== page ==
Viagogo’s ownership of StubHub doesn’t bring much to the party, aside from a highly toxic reputation
Effectively, this has left StubHub in a state of limbo.
Speaking to Billboard, a StubHub spokesperson stated they are “currently operating as an independent company, no longer under the support of eBay but not yet operated by Viagogo.” Albeit if you search eBay for event tickets, the site still defaults to StubHub and describes StubHub as “an eBay company”.
Again, all quite strange.
And then the full impacts of live music shutdown started to unfold.
On March 25th, StubHub announced it was furloughing two thirds of its workforce, swiftly followed by a change in company policy on refunds. Buyers of tickets to cancelled events in North America would now be offered vouchers in lieu of cash.
Predictably, this has already attracted a $5m class-action lawsuit, on the basis that StubHub brought the crisis on itself as a result of their publicly stated policy of paying out their largest suppliers (such as ‘super tout’ Julien Lavallee) in advance of events.
It sounds like rough times ahead.
But if the future looks bleak for StubHub, it’s arguably bleaker for Viagogo.
Moody’s has downgraded Viagogo’s corporate outlook from “stable” to “negative”
Even before Covid-19, the acquisition of StubHub looked wildly overpriced. $4.05bn is reportedly 25 x StubHub’s EBITDA – an astonishing amount for a relatively mature business operating predominantly in the highly congested US market and facing substantial commercial and regulatory challenges.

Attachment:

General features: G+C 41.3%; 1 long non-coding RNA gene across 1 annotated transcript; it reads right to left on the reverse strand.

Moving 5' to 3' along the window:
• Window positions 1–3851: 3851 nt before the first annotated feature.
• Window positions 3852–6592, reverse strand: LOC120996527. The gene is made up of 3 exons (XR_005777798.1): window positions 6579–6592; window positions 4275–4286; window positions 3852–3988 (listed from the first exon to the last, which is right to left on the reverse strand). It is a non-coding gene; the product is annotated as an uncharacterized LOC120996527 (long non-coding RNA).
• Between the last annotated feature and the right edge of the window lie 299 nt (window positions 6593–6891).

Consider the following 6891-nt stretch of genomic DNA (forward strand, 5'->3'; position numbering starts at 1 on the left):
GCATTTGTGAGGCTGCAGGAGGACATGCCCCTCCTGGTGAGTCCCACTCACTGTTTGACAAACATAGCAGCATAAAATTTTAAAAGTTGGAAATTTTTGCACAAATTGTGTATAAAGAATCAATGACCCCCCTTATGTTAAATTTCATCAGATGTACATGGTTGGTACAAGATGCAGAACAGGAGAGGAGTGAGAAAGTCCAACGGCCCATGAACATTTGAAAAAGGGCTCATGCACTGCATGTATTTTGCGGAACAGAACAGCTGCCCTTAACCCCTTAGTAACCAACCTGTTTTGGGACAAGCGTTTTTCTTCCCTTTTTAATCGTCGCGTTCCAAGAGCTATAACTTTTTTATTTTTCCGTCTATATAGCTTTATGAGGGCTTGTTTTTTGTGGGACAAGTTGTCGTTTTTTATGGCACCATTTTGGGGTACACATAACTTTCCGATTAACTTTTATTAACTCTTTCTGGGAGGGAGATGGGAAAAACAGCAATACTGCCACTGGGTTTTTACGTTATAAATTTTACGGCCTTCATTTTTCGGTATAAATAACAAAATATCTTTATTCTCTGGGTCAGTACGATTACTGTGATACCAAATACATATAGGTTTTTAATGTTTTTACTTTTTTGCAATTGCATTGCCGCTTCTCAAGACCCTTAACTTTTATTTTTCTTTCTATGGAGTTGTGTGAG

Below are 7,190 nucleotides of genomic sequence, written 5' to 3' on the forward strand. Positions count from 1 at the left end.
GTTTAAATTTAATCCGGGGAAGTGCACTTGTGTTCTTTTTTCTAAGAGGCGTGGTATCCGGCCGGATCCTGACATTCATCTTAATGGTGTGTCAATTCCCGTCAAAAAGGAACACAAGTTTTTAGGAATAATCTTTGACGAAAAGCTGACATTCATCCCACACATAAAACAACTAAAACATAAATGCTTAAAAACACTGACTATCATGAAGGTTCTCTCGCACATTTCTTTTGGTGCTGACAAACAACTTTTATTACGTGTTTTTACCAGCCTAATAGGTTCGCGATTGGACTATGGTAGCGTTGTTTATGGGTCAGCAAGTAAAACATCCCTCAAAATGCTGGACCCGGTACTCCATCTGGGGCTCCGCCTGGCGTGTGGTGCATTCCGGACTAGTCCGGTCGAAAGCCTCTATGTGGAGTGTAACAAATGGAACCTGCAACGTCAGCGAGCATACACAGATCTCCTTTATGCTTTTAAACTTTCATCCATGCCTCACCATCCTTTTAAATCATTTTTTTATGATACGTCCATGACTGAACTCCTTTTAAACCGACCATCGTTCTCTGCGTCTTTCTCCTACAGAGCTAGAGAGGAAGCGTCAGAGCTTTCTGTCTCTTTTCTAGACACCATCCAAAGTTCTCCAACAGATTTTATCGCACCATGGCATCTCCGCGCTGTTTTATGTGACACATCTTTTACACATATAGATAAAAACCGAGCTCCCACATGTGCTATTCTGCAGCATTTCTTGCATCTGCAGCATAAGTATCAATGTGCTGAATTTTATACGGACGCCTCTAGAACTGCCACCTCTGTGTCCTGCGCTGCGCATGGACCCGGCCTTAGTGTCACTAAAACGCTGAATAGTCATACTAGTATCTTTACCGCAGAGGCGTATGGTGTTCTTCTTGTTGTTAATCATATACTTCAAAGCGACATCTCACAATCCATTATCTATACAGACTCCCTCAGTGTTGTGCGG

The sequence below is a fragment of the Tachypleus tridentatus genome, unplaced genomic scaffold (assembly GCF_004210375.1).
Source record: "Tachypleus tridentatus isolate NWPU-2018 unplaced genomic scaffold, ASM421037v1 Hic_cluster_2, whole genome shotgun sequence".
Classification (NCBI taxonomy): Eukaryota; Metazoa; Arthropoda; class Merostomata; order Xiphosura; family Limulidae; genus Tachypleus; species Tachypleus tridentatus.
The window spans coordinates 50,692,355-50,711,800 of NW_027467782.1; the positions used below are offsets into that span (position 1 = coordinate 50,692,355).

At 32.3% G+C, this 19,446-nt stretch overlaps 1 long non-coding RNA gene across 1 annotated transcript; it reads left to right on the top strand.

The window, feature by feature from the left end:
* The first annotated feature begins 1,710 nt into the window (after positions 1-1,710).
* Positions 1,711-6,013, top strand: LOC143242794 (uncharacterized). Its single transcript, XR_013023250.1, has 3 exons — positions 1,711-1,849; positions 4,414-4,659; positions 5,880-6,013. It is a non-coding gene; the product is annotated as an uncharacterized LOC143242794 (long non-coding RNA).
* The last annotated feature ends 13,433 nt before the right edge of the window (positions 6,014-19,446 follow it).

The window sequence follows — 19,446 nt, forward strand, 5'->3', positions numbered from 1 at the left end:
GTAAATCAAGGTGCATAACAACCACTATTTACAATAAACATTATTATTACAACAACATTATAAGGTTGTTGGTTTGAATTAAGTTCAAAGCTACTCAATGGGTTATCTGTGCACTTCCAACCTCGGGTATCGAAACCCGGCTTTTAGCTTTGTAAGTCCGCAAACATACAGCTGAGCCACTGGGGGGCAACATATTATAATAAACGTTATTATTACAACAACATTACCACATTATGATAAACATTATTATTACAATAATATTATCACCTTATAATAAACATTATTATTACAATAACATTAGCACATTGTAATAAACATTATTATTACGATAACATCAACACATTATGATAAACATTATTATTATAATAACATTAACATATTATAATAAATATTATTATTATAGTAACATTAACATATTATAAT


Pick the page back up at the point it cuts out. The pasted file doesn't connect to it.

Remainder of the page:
Viagogo, meanwhile, is a relative minnow in the US. Its ownership of StubHub doesn’t really bring much to the party, aside from a highly toxic reputation. The acquisition has essentially resulted in a change of ownership – no more, no less – whereas a merger between, say, StubHub and Vivid Seats, would have been genuinely transformative and created a much larger market-dominant platform.
Added to this, outside the US, Viagogo’s long-term viability looks far less secure than it did 2–3 years ago. In the UK, the recent sentencing of Peter Hunter and David Smith, who sold substantial volumes of tickets through Viagogo, has imperilled the business model of large-scale resellers on whom the secondary platforms rely. With more trials to come, Viagogo’s supply chain looks to be under threat.
Meanwhile, the company still faces legal actions in several other territories, all of which are likely to probe and cross-examine Viagogo’s less-than-transparent business practices.
An insight into these can be found on the Federal Trade Commission website, in an illuminating exchange of emails between the CMA, Viagogo’s lawyers at CMS, and the FTC – all of which indicate an almost pathological reluctance by Viagogo to disclose information about key staff, key shareholders, its turnover or its byzantine corporate structures including companies such as Basset Capital LLC, Grover Street Holdings, FJ Labs LLC, Andro Capital Management, IFOT Services Ltd and VGL Services.
This could well be one the most poorly timed acquisitions in recent corporate history
Earlier this year, the Moody’s rating agency downgraded the corporate family rating of Pugnacious Endeavors (Viagogo’s parent company) to B2, before changing the company’s outlook from “stable” to “negative” – citing both a “lack of public financial disclosure” and “the absence of board independence” for its changed credit profile.